MERCER: Sun shines brighter as business tax breaks to be open in SD
PIERRE -- The Legislature shorted the public by rushing the new Building South Dakota plan to approval in just one week. The Legislature also shorted itself because many of the innovations never received any thorough public explanations.
For example, four legislators will be appointed to serve as non-voting members of the state Board of Economic Development. They can monitor the actions of a panel whose 25 years of existence might be described as reclusive.
The board will decide which businesses qualify for what will be known as reinvestment payments.
That is the new term for what essentially are tax refunds that will be available for new projects costing at least $20 million and for existing businesses that put at least $2 million into new equipment.
A key provision is that the board must determine whether the business wouldn't have located in South Dakota without a package of local and state incentives.
It's doubtful that many people in South Dakota know about the new roles for the four legislators or that they will be include two Democrats and two Republicans, with one apiece from each party in each chamber.
It's also doubtful that many people know the state Senate will now hold confirmation power over the 13 voting members that the governor appoints to the state board.
And it's likewise doubtful that many people know about the giant and positive change in government transparency contained in the legislation regarding these reinvestment payments.
As recently as the winter of 2008-2009, the Rounds administration resisted revealing the names of the business projects that received permits under South Dakota's construction-tax refund system.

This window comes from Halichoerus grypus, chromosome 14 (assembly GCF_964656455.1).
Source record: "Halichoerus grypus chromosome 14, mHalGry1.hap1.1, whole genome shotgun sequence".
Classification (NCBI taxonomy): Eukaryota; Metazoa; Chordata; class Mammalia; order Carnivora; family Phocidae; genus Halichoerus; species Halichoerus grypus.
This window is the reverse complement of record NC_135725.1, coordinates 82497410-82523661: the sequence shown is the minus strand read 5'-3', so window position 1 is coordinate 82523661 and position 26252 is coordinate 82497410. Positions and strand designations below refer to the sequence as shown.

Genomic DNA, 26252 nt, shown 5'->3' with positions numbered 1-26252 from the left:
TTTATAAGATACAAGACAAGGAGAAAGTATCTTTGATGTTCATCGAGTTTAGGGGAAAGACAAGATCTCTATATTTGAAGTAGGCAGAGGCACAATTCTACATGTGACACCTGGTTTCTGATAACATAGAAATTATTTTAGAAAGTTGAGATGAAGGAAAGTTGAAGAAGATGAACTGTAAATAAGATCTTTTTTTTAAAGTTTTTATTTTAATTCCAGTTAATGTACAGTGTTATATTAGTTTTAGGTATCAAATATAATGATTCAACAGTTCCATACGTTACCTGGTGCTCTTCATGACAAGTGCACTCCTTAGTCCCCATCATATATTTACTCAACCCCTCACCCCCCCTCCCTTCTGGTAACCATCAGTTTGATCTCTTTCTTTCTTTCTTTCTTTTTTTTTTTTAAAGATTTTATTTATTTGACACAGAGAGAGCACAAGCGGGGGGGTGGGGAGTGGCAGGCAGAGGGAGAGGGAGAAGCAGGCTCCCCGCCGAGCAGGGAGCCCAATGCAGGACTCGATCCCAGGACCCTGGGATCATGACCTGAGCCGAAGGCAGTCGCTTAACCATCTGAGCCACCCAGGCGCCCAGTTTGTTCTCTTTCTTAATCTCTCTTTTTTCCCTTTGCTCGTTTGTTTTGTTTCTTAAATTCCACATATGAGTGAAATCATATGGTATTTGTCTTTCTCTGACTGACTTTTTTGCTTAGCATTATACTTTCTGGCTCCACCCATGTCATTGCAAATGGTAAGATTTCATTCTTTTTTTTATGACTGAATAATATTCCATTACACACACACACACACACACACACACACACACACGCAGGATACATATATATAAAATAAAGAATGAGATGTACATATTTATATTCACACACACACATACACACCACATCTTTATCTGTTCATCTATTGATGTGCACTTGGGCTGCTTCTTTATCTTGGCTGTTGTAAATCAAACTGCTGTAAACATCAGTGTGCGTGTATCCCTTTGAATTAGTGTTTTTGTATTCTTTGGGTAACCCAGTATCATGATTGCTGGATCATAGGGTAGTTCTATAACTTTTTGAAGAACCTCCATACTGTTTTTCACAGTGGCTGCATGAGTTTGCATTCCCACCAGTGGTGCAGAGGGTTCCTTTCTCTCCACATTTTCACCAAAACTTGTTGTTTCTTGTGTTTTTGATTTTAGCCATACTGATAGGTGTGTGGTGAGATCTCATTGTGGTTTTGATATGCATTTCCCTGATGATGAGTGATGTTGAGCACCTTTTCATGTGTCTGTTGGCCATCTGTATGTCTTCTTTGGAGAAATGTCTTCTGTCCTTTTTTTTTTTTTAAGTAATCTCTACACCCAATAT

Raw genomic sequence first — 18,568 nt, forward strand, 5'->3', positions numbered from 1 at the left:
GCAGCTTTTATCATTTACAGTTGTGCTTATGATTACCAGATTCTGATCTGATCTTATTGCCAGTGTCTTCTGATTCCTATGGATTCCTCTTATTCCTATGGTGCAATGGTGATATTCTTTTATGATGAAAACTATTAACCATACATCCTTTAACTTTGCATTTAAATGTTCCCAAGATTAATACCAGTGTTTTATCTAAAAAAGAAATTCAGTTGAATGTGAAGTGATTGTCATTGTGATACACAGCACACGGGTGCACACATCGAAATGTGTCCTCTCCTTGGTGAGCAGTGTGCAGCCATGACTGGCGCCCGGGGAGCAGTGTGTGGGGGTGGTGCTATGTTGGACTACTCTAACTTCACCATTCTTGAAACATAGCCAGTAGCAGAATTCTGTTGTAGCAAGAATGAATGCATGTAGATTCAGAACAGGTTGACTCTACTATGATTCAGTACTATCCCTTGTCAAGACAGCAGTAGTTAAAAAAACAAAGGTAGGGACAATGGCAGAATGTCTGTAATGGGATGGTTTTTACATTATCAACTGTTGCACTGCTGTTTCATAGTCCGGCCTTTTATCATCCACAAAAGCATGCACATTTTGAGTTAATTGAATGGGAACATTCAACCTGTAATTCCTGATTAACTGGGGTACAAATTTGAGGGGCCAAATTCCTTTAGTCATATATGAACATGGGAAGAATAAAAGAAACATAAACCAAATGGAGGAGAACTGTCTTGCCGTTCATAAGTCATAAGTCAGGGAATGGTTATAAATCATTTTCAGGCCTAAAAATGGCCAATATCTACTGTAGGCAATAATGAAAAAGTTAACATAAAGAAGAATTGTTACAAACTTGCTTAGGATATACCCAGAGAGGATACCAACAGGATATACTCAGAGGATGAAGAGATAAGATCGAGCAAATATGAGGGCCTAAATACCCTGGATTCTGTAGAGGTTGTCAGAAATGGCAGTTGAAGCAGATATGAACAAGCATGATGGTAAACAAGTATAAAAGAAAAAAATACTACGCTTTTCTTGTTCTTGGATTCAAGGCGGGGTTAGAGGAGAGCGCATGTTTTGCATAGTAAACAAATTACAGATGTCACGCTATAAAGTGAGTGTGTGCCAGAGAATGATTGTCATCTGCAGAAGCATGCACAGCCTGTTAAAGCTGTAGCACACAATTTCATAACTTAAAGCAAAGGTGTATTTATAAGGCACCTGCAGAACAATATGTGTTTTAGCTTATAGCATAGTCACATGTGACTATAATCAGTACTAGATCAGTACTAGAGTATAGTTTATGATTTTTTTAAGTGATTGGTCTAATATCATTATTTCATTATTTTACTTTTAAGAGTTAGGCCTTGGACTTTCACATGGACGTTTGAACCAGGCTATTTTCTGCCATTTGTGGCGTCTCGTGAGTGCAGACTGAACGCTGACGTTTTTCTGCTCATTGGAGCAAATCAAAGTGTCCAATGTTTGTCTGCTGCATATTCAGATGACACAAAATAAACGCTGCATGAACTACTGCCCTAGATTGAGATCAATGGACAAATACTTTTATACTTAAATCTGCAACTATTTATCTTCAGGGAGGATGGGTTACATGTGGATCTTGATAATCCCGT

It took a legal challenge by a newspaper reporter and an appeal to a state hearing officer to get the state Revenue Department to provide the identities of the permit recipients.
That victory in turn led the Legislature to require the refund amounts to also be made publicly available.
Now the Legislature is taking a much bigger step forward in regard to open government on these matters.
Under Building South Dakota, the Governor's Office of Economic Development will be required to reveal much more information about the recipients of the new reinvestment payments.
The reinvestment payments can begin April 1. To qualify a project application is necessary.
The form must contain the owner's name and contact information, the general description of the project, the construction date and the expected completion date, the estimated costs, the location, a list of the anticipated contractors and subcontractors, and any other information GOED might require.
The state board will review each application. The legislation requires that the board "shall consider the likelihood that the project would have occurred without the reinvestment payment." The maximum amount of the payment can be at most what the project paid in South Dakota sales and use taxes.
The above two points, by the way, are a major change from the large-project grants program that South Dakota voters rejected in November.
That 2011 plan from Gov. Dennis Daugaard, and which carried approval only from majorities of Republicans in the Legislature, didn't have an upper limit on the amount that could be rewarded to a project. It didn't set much for criteria, either.
The new program goes much farther in defining what the state board must consider in determining whether to approve a reinvestment payment.
Those criteria include:
*Has the city or county established a property-tax reduction plan to assist the project for five years?